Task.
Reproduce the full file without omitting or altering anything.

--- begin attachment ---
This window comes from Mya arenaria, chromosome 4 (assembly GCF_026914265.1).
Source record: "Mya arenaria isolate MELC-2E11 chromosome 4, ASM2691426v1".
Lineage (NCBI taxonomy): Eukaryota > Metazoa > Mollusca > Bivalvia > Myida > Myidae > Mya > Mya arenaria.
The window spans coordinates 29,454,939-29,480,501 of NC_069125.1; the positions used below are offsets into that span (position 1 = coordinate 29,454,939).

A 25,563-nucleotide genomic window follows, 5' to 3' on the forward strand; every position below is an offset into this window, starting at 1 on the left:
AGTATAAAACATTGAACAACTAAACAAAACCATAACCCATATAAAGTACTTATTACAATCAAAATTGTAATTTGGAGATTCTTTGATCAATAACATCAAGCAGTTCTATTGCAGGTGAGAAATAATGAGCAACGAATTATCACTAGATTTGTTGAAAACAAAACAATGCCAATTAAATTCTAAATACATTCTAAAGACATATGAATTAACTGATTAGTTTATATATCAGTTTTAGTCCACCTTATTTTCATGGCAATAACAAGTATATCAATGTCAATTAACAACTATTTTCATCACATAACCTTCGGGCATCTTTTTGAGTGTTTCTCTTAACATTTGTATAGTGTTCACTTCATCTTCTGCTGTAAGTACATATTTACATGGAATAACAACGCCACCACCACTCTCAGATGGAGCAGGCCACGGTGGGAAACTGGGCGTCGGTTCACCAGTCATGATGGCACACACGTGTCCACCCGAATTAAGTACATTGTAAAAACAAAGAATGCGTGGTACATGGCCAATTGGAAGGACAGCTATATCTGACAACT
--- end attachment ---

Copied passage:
This window comes from Mya arenaria, chromosome 4 (assembly GCF_026914265.1).
Source record: "Mya arenaria isolate MELC-2E11 chromosome 4, ASM2691426v1".
Lineage (NCBI taxonomy): Eukaryota > Metazoa > Mollusca > Bivalvia > Myida > Myidae > Mya > Mya arenaria.
The window spans coordinates 29,454,939-29,480,501 of NC_069125.1; the positions used below are offsets into that span (position 1 = coordinate 29,454,939).

A 25,563-nucleotide genomic window follows, 5' to 3' on the forward strand; every position below is an offset into this window, starting at 1 on the left:
AGTATAAAACATTGAACAACTAAACAAAACCATAACCCATATAAAGTACTTATTACAATCAAAATTGTAATTTGGAGATTCTTTGATCAATAACATCAAGCAGTTCTATTGCAGGTGAGAAATAATGAGCAACGAATTATCACTAGATTTGTTGAAAACAAAACAATGCCAATTAAATTCTAAATACATTCTAAAGACATATGAATTAACTGATTAGTTTATATATCAGTTTTAGTCCACCTTATTTTCATGGCAATAACAAGTATATCAATGTCAATTAACAACTATTTTCATCACATAACCTTCGGGCATCTTTTTGAGTGTTTCTCTTAACATTTGTATAGTGTTCACTTCATCTTCTGCTGTAAGTACATATTTACATGGAATAACAACGCCACCACCACTCTCAGATGGAGCAGGCCACGGTGGGAAACTGGGCGTCGGTTCACCAGTCATGATGGCACACACGTGTCCACCCGAATTAAGTACATTGTAAAAACAAAGAATGCGTGGTACATGGCCAATTGGAAGGACAGCTATATCTGACAACT